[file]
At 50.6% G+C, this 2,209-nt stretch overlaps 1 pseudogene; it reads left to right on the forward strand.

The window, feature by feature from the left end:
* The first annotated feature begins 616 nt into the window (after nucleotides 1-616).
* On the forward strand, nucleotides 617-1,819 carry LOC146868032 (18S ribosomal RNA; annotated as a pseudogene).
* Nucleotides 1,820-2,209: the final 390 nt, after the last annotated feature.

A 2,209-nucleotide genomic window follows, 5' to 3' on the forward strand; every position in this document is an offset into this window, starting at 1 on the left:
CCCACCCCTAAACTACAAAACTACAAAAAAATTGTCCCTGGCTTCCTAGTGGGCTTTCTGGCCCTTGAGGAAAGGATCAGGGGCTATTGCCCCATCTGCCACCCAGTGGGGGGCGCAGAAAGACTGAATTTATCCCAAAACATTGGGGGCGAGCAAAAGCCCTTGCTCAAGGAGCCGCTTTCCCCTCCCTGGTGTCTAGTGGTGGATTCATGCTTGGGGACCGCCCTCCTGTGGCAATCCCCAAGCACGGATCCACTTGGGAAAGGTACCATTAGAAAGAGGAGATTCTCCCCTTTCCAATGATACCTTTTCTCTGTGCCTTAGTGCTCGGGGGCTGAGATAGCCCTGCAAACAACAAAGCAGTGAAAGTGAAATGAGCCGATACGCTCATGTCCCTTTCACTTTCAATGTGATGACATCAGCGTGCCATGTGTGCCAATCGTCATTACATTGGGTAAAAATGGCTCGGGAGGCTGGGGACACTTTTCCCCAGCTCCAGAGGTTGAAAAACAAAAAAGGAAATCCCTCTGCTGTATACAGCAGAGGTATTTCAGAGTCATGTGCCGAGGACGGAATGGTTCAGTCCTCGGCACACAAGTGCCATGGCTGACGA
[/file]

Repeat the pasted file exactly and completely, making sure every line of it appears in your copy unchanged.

At 50.6% G+C, this 2,209-nt stretch overlaps 1 pseudogene; it reads left to right on the forward strand.

The window, feature by feature from the left end:
* The first annotated feature begins 616 nt into the window (after nucleotides 1-616).
* On the forward strand, nucleotides 617-1,819 carry LOC146868032 (18S ribosomal RNA; annotated as a pseudogene).
* Nucleotides 1,820-2,209: the final 390 nt, after the last annotated feature.

A 2,209-nucleotide genomic window follows, 5' to 3' on the forward strand; every position in this document is an offset into this window, starting at 1 on the left:
CCCACCCCTAAACTACAAAACTACAAAAAAATTGTCCCTGGCTTCCTAGTGGGCTTTCTGGCCCTTGAGGAAAGGATCAGGGGCTATTGCCCCATCTGCCACCCAGTGGGGGGCGCAGAAAGACTGAATTTATCCCAAAACATTGGGGGCGAGCAAAAGCCCTTGCTCAAGGAGCCGCTTTCCCCTCCCTGGTGTCTAGTGGTGGATTCATGCTTGGGGACCGCCCTCCTGTGGCAATCCCCAAGCACGGATCCACTTGGGAAAGGTACCATTAGAAAGAGGAGATTCTCCCCTTTCCAATGATACCTTTTCTCTGTGCCTTAGTGCTCGGGGGCTGAGATAGCCCTGCAAACAACAAAGCAGTGAAAGTGAAATGAGCCGATACGCTCATGTCCCTTTCACTTTCAATGTGATGACATCAGCGTGCCATGTGTGCCAATCGTCATTACATTGGGTAAAAATGGCTCGGGAGGCTGGGGACACTTTTCCCCAGCTCCAGAGGTTGAAAAACAAAAAAGGAAATCCCTCTGCTGTATACAGCAGAGGTATTTCAGAGTCATGTGCCGAGGACGGAATGGTTCAGTCCTCGGCACACAAGTGCCATGGCTGACGA